But it doesn’t matter. If you adhere to the gamete-based definition used by most biologists, sex is effectively binary. In his footnote #2, Byrne argues that intersex individuals have a frequency of 0.015%, or about 1 individual in 6700. That would be the number of individuals falling in the “valley” between the male and female frequency peaks, making sex almost a pure binary. And that frequency, or even the 1% touted by Fausto-Sterling, neither effaces the binary nor should have any bearing on how we treat transgender or intersex individuals.
That’s the main point here, and one that Byrne emphasizes. I can’t say this too often: you should not base human rights on biological facts, for then those rights become susceptible to changes in scientific thinking. Of course some morality must be informed by biology (abortion is one example), but whether or not a class of people should be afforded equal treatment and equal opportunities should have nothing to do with biological differences. If you think otherwise—if you think that sexes and ethnic groups must be equal in all respects, genetically, behaviorally, in brain structure, and so on, because otherwise we succumb to sexism and bigotry—then you’re leaving yourself wide open to the finding of differences that would undermine your scientific claims, and hence your biologically-based morality.
And so Byrne, as a philosopher, points out the obvious (my emphasis below to make it even more obvious):
That sex is not binary is evidently something that many progressives dearly wish to believe, but a philosophically sound case for treating everyone with dignity and respect has absolutely no need of it. People with intersex conditions have historically been subject to ethically dubious genital surgery as children, or deceived about their medical status by (usually well-meaning) doctors. It would be a huge mistake to think that such surgery is unjustified because the patients fall outside the binary, and so should not be surgically fashioned to appear to be within it. The main arguments against surgery (there are risks with little compensating benefit, and patients are too young to consent) have nothing to do with whether the patients are female, male, both, or neither.
Further, the issue of whether sex is binary, although of academic interest, is of no relevance to current debates about transsexuality and the changing models for treating gender dysphoria. To those struggling with gender identity issues, it might seem liberating and uplifting to be told that biological sex in humans is a glorious rainbow, rather than a square conservatively divided into pink and blue halves. But this feel-good approach is little better than deceiving intersex patients: respect for autonomy demands honesty. And finally, if those advocating for transgender people (or anyone else) rest their case on shaky interpretations of biology, this will ultimately only give succor to their enemies.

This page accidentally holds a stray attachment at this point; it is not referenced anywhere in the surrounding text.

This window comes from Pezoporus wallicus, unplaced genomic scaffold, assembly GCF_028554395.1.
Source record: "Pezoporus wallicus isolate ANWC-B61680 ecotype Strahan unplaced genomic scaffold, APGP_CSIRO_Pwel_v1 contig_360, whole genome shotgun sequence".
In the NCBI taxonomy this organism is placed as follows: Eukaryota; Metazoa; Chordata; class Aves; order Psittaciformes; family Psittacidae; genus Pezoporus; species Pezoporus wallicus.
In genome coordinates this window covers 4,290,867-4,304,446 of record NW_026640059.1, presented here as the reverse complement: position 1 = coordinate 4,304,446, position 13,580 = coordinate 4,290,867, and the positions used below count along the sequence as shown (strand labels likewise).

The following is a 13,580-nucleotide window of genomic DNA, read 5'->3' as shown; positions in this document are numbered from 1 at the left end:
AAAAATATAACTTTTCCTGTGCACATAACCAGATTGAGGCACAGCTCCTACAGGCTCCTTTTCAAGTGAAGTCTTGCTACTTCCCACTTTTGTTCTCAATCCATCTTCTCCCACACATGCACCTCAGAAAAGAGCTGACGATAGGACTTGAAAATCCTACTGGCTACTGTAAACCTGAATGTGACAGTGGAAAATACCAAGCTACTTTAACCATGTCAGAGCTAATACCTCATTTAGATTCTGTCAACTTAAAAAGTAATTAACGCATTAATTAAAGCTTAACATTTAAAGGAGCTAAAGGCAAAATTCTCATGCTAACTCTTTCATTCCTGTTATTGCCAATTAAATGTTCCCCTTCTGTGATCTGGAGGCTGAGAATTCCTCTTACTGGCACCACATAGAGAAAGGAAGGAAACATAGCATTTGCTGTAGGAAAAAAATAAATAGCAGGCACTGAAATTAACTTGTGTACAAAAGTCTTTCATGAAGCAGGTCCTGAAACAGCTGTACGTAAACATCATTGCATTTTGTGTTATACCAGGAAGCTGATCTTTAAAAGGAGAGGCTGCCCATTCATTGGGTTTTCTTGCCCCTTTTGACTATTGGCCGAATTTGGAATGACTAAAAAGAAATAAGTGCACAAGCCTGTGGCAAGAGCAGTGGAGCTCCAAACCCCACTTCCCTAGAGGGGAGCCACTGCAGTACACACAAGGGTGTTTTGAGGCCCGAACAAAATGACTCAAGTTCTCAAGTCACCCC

As a (former) scientist, it’s distressing to me to see my fellow progressive scientists twist and deform biology out of all recognition so that it buttresses their ideology. We don’t need to do that. Our ideology is a good one—much preferable to discriminating against groups based on (supposed) biological differences—but we should ground it in reason, not biology. And the reason is simple, recognized long before biology became a discipline: we should, in a good and caring society, treat all people as we would wish to be treated were we in their position. (This reciprocity is embodied in the ethical philosophy of John Rawls.)
Of course the Authoritarian Left will demonize people like Byrne (I can already anticipate him being called a “transphobe”), and it’s not pleasant for me to criticize the Society for the Study of Evolution, of which I was once President, for distorting biology in the interest of social justice. I share their goals, but as a biologist I don’t share the “scientific” assertions cooked up to buttress those goals.
Wary of all this, Byrne put this on his MIT webpage: